Marie Auyong, CNAS Extension Associate for Sea Grant, the presentation titled “Outreach 101: Presenting in Guam’s Public Schools” inspired participation from many different agencies around Guam and the University.
The presentation gave tips for how to be an effective presenter. And focused on information about what to expect, how to keep students engaged at different grade levels, and overall, how to make presentations more enjoyable for students.
There were more than 50 participants for the event which includes representatives from GDOE, NOAA, National Park Services, Guam Conservation Office, Center for Island Sustainability, UOG Marine Lab, and DPW.
Auyong began with GDOE statistics followed by the first tip for being a good presenter – to be culturally responsive and mindful of financial situations of the student audience.
Auyong’s major tips included: 1.visiting the school to know the different protocols, 2. understanding that the schools are its own kingdom, 3. familiarizing with teachers and principles preferences for communication.
The presentation then emphasized the importance of specific information for the project or presentation.
Providing information such as the intended grade level, anticipated presentation length, whether the presenter decides to give students things to take home, and whether the presenter will be providing his/her own resource materials.
Effective presentations have age-appropriate activities to keep students engaged, such as kinesthetic which really helps the students memorize and understand the materials.
Auyong then shared the great things about working with public schools are the classroom management skills and the student excitement for having presenters.
Seanne Clemente and Trevor Boykin, current interns for Sea Grant, shared their experiences about working with the public schools and the things they learned.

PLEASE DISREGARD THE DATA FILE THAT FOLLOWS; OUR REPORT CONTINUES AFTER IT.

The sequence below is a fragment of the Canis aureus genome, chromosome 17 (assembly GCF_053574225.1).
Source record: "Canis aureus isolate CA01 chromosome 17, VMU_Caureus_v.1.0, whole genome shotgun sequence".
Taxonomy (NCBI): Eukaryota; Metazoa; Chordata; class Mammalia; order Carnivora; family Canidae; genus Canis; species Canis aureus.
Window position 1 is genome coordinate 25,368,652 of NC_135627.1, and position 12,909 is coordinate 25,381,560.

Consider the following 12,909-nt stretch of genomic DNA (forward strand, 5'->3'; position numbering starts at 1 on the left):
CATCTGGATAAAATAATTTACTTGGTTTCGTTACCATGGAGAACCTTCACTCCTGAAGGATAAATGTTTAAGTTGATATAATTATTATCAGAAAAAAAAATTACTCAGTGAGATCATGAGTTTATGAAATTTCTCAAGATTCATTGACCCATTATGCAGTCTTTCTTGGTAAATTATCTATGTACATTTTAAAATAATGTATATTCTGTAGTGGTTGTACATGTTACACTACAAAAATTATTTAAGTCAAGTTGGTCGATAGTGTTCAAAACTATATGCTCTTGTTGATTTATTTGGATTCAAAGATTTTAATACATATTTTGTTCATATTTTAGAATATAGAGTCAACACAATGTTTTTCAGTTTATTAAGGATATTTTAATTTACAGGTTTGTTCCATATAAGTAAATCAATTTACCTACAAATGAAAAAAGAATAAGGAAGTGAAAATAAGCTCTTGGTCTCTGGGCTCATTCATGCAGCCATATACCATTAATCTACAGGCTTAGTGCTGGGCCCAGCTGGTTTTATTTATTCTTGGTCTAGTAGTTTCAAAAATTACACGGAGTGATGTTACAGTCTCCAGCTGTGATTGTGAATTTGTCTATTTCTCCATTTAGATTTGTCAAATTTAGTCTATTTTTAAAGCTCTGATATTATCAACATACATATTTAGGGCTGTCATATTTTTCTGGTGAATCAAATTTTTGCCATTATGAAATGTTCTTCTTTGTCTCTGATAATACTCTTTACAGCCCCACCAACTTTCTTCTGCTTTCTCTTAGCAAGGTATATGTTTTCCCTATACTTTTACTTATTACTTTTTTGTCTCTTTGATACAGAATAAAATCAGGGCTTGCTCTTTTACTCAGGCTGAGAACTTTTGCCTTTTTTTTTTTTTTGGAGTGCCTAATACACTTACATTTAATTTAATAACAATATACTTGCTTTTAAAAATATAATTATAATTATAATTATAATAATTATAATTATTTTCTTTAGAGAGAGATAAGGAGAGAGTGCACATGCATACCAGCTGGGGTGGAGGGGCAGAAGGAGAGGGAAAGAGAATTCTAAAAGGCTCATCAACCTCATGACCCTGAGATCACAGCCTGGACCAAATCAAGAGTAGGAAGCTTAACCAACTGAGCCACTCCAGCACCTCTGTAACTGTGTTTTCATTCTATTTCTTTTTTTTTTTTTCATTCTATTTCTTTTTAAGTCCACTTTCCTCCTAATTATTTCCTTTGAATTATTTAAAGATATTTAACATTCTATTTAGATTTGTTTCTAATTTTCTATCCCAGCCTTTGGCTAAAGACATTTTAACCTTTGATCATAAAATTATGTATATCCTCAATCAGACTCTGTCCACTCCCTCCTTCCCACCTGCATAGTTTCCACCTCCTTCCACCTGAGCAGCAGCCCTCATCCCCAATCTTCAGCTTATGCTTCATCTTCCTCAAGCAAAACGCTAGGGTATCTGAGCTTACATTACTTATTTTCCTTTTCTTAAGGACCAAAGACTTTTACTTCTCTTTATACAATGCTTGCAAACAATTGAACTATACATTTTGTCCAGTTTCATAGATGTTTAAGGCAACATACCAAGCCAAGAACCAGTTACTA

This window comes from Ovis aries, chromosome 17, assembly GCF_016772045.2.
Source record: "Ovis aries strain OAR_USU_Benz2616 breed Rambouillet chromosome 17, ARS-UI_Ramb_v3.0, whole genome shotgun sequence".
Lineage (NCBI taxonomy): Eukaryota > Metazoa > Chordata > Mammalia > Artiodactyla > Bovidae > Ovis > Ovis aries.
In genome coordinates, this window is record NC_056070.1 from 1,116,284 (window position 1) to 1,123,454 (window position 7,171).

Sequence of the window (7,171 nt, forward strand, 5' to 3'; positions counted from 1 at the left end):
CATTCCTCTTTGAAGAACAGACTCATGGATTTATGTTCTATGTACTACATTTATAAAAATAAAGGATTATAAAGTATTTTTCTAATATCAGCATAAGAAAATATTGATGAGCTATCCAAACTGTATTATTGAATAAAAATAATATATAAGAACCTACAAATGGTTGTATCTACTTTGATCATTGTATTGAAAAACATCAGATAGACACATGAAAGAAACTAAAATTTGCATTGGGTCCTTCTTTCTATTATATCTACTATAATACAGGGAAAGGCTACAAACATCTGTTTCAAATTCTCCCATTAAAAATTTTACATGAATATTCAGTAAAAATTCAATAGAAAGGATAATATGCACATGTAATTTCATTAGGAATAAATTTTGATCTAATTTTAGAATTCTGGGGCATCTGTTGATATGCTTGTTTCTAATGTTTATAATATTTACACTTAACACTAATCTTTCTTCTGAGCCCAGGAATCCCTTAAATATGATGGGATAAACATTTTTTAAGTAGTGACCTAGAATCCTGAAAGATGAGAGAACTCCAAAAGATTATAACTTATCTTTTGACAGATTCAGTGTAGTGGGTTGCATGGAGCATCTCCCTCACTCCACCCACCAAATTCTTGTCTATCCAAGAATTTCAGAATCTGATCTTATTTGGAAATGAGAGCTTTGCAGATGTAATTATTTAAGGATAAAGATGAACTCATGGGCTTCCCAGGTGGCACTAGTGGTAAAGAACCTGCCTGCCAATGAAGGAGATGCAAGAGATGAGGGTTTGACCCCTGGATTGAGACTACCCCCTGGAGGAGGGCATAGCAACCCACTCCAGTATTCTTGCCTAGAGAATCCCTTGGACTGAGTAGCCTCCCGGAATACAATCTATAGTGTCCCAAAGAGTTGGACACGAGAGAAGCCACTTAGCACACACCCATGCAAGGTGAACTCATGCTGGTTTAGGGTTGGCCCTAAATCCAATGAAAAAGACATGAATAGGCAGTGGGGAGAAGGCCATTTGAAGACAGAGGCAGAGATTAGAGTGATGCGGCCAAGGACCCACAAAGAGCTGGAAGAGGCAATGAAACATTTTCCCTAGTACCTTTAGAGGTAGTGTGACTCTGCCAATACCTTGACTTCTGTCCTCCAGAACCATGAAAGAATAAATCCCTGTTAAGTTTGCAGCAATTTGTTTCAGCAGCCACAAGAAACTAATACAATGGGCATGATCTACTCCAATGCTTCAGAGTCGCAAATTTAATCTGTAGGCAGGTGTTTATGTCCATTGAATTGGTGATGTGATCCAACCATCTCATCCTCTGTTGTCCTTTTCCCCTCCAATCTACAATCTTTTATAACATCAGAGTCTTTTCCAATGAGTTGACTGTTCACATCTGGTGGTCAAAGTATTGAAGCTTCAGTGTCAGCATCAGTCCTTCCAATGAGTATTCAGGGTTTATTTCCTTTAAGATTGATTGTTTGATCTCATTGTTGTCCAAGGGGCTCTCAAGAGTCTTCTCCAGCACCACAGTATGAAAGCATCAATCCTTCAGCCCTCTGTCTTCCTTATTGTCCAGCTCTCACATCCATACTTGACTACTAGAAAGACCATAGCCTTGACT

Guest speakers Tina Nelson and Melanie Blas gave tips on what to wear, appropriate times for presenting in Middle and High school, as well as, providing information about being sincere to the students when providing information.
Melanie Blas, a teacher from Simon Sanchez High school explained, “The best time for presenting is before lunch and at the beginning of the school quarter.”
“Give the students your time, give them information that they can take home to share with family to better the island. Students have a zeal they are passionate about, so tap into it and steer them in the right direction,” said Tina Nelson, a teacher at Benavente Middle School.
Both speakers then presented the importance of not taking pictures, and that the best thing to do is to ask the teacher before taking any photos.
Before closing out the session, Auyong emphasized being timely and showing up early to avoid wasting the teacher and students time and that the biggest challenge of presenting is being attentive to the audience. If you want the students to change behavior or attitude be tentative and do something.
David Combasch, Ph.D., a professor at the Marine Lab, stated that the presentation helped him realize that his project needs to be more specific, mainly on the economics of the project.
Josefa Munoz, a representative from the Center for Island Sustainability, was also in attendance. “The presentation gave me a reinforced confidence with my subject matter and how to present it to future audiences,” Munoz said. “The event was very helpful and useful, it would be great to have more.”